Reconstructing records lost in a disaster is a big task. Here are some helpful suggestions on how to go about it. This is part three of a series

If you lose valuable business records, here are some suggestions on how to reconstruct them

By David Jenkins*

Businesses may be affected by disasters directly and indirectly.

For instance, businesses may not be caught in a disaster directly, but the collateral decline in trade will affect the business.

This is the third in our series.

Following a disaster, it is anything but ‘business as usual’ for you, your employees and customers.

The faster you can return your business to some level of normal operations, the quicker you can restore your income, jobs and the goods and services you supply to your customers.

Checklist of potential sources of information to assist with reconstructing financial records after a disaster

One of the first business steps you should take after a disaster is to attempt to reconstruct your financial accounts.

These reconstructed financial records will give you much of the information you need to make decisions on the future of your business.

If you have not been able to salvage your financial records, your first step to reconstructing them is to seek evidence of past financial transactions. Such evidence will provide the base upon which you or your accountant can begin reconstructing your financial records. 

The main source of such evidence will be from the business’s own records. This is a good place to point out that offsite backups of all records, especially computer records is an essential step you can take now to avoid all this reconstruction work.

Where such records no longer exist or are incomplete, examples of other sources of such evidence include:

Source Potential information
IRD                 Prior income tax returns, GST returns, Fringe Benefit Tax returns, PAYE/DED returns, Employer Declarations, etc.
Accountant and
financial adviser
Your accountant and financial adviser may have copies of financial statements and tax returns for your business.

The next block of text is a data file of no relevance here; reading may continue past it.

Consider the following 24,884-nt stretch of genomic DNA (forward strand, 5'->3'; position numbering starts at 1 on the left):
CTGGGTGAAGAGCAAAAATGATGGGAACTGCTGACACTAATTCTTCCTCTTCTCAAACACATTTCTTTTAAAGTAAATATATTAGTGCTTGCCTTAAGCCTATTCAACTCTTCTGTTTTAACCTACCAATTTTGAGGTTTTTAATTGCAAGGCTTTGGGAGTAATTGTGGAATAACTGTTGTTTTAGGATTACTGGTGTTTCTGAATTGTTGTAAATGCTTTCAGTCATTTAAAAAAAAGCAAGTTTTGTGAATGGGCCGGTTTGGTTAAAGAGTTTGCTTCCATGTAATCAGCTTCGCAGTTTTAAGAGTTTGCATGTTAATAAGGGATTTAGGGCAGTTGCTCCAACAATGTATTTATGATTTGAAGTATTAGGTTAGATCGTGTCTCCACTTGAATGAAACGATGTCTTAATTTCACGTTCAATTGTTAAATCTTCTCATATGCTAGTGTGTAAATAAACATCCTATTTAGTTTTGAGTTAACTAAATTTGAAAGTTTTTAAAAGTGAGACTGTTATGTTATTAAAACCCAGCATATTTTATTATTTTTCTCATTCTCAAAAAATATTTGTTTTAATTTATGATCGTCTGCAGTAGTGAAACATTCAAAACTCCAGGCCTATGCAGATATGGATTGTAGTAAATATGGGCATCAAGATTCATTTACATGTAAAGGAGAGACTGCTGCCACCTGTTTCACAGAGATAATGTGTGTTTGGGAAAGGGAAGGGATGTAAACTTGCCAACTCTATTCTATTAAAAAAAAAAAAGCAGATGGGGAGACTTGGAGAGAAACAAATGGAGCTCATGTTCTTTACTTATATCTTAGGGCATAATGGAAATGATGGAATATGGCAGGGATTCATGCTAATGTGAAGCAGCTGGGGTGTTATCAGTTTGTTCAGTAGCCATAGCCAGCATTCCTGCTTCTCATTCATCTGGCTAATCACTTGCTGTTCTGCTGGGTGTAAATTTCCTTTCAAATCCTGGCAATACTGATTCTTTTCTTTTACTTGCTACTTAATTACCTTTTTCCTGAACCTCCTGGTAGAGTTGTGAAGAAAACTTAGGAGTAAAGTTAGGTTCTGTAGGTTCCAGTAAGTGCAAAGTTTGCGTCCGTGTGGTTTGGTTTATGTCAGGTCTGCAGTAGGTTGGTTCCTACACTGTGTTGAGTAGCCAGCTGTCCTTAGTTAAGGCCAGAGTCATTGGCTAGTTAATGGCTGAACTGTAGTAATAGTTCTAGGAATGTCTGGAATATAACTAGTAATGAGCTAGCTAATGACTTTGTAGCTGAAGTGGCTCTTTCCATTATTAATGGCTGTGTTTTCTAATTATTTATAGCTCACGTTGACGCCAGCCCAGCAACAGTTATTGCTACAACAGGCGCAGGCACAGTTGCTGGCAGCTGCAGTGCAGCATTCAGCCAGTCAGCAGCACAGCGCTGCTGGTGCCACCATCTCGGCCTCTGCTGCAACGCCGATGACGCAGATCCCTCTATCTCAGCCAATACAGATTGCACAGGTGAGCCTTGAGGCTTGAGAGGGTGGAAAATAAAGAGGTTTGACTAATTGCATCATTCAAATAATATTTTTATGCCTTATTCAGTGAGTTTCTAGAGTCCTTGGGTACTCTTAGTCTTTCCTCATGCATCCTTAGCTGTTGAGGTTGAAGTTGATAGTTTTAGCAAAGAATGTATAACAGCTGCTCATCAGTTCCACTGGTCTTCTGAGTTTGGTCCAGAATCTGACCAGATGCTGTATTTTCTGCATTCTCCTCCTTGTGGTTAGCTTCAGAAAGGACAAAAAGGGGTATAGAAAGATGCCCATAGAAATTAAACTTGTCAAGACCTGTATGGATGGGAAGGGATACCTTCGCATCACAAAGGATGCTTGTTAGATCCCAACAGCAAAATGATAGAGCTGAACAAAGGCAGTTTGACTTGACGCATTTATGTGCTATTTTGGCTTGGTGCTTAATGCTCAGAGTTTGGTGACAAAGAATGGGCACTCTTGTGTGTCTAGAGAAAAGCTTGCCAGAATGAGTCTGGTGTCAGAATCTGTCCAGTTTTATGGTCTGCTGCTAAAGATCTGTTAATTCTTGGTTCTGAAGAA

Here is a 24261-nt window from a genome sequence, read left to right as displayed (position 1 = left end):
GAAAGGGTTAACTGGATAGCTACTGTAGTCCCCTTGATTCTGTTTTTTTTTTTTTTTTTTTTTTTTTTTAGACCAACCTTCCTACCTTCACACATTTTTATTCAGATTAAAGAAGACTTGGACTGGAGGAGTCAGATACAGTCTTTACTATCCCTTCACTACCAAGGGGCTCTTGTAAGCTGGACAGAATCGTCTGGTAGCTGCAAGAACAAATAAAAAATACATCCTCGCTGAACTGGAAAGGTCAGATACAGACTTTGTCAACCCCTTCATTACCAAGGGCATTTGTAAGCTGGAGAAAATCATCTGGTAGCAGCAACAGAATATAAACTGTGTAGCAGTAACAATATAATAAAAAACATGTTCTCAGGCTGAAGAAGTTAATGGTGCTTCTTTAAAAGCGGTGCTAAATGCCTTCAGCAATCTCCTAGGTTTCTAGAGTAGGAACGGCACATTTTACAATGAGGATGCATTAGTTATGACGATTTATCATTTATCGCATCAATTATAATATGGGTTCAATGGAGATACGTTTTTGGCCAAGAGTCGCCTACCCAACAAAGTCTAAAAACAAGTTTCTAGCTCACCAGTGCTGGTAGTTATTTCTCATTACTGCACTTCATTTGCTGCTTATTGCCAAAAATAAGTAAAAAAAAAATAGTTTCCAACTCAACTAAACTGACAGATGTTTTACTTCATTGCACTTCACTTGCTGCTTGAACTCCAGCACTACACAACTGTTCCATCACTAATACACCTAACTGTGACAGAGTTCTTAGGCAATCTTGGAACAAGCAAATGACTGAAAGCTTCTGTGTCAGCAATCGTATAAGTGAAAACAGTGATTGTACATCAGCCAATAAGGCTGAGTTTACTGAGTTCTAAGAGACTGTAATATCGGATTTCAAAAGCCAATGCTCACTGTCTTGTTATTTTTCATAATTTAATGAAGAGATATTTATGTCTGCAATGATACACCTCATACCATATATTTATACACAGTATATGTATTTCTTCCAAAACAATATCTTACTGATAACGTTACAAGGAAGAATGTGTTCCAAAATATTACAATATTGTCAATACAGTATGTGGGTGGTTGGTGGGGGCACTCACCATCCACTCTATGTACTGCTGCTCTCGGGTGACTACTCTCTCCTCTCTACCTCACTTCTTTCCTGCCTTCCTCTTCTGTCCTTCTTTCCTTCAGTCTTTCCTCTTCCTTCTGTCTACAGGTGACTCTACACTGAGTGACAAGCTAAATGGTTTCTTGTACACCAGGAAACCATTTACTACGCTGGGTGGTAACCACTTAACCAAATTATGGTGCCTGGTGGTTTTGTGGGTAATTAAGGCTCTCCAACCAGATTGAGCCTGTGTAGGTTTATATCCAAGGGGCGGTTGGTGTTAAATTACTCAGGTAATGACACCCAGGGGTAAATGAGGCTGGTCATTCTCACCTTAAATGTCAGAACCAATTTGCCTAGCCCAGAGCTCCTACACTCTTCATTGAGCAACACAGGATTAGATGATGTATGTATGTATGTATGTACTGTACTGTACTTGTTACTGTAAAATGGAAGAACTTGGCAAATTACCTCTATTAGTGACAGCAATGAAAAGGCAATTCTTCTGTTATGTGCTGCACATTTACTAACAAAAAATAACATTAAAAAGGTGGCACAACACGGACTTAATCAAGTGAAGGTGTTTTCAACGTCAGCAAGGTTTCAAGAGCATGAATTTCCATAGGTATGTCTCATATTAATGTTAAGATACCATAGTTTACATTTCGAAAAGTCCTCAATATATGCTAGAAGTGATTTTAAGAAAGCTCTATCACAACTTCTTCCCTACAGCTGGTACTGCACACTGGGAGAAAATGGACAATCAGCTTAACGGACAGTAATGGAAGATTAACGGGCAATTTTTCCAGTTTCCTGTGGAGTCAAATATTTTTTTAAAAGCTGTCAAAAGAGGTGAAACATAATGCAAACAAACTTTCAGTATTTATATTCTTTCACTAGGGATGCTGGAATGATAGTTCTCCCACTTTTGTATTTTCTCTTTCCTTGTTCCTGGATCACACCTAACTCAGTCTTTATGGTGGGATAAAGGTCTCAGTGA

Banks Past bank statements provide a great resource. For example, businesses may remember or take a good guess at many of the transactions on a bank statement, even though the primary record of the transactions are gone. Banks can charge for replacement statements, however they may waive such fees.
Surviving files See if any files, including electronic files can be recovered from the disaster.  For electronic files, even though the hard drive may look bad, experts may  be able to recover the data. Whether this is undertaken is dependant on how  valuable the data is and whether the data can be sourced elsewhere.
Off site sources Are any files kept off site, for example, where activities are outsourced e.g. IT, payroll, etc. In such a situation, the service provider may have information still on file.
Staff Ask staff whether they have records off site, for example, emails and other documents in their computer, memory sticks and other electronic storage devices etc.
Lender Where a business has borrowed money from a bank or other lending institution, speak to that institution. Banks may undertake an annual review of the business. At such annual reviews, the business will be asked to provide financial information to their bank, thus the bank should have on file your financial statements and forecasts.